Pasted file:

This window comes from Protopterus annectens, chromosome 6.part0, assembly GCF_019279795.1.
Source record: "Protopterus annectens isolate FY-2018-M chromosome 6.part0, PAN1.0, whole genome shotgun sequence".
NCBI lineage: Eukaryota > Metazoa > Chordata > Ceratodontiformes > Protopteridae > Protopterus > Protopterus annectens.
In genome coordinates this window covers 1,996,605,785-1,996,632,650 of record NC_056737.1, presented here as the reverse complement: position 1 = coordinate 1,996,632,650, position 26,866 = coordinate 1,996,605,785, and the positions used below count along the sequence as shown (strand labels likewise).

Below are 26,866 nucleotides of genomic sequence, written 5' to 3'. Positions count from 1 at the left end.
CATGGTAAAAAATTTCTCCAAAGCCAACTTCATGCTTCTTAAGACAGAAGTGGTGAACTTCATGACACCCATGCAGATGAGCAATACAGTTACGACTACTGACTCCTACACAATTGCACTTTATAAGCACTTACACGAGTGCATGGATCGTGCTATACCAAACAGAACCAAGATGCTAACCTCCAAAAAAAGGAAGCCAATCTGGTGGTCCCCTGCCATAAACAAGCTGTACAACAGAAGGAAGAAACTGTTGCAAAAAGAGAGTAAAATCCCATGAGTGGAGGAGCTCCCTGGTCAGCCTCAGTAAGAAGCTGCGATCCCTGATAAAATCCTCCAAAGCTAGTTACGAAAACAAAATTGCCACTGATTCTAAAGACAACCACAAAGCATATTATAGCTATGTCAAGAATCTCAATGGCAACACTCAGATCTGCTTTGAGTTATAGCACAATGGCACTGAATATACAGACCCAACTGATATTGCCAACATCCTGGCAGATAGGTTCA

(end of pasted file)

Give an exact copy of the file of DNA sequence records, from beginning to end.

This window comes from Protopterus annectens, chromosome 6.part0, assembly GCF_019279795.1.
Source record: "Protopterus annectens isolate FY-2018-M chromosome 6.part0, PAN1.0, whole genome shotgun sequence".
NCBI lineage: Eukaryota > Metazoa > Chordata > Ceratodontiformes > Protopteridae > Protopterus > Protopterus annectens.
In genome coordinates this window covers 1,996,605,785-1,996,632,650 of record NC_056737.1, presented here as the reverse complement: position 1 = coordinate 1,996,632,650, position 26,866 = coordinate 1,996,605,785, and the positions used below count along the sequence as shown (strand labels likewise).

Below are 26,866 nucleotides of genomic sequence, written 5' to 3'. Positions count from 1 at the left end.
CATGGTAAAAAATTTCTCCAAAGCCAACTTCATGCTTCTTAAGACAGAAGTGGTGAACTTCATGACACCCATGCAGATGAGCAATACAGTTACGACTACTGACTCCTACACAATTGCACTTTATAAGCACTTACACGAGTGCATGGATCGTGCTATACCAAACAGAACCAAGATGCTAACCTCCAAAAAAAGGAAGCCAATCTGGTGGTCCCCTGCCATAAACAAGCTGTACAACAGAAGGAAGAAACTGTTGCAAAAAGAGAGTAAAATCCCATGAGTGGAGGAGCTCCCTGGTCAGCCTCAGTAAGAAGCTGCGATCCCTGATAAAATCCTCCAAAGCTAGTTACGAAAACAAAATTGCCACTGATTCTAAAGACAACCACAAAGCATATTATAGCTATGTCAAGAATCTCAATGGCAACACTCAGATCTGCTTTGAGTTATAGCACAATGGCACTGAATATACAGACCCAACTGATATTGCCAACATCCTGGCAGATAGGTTCA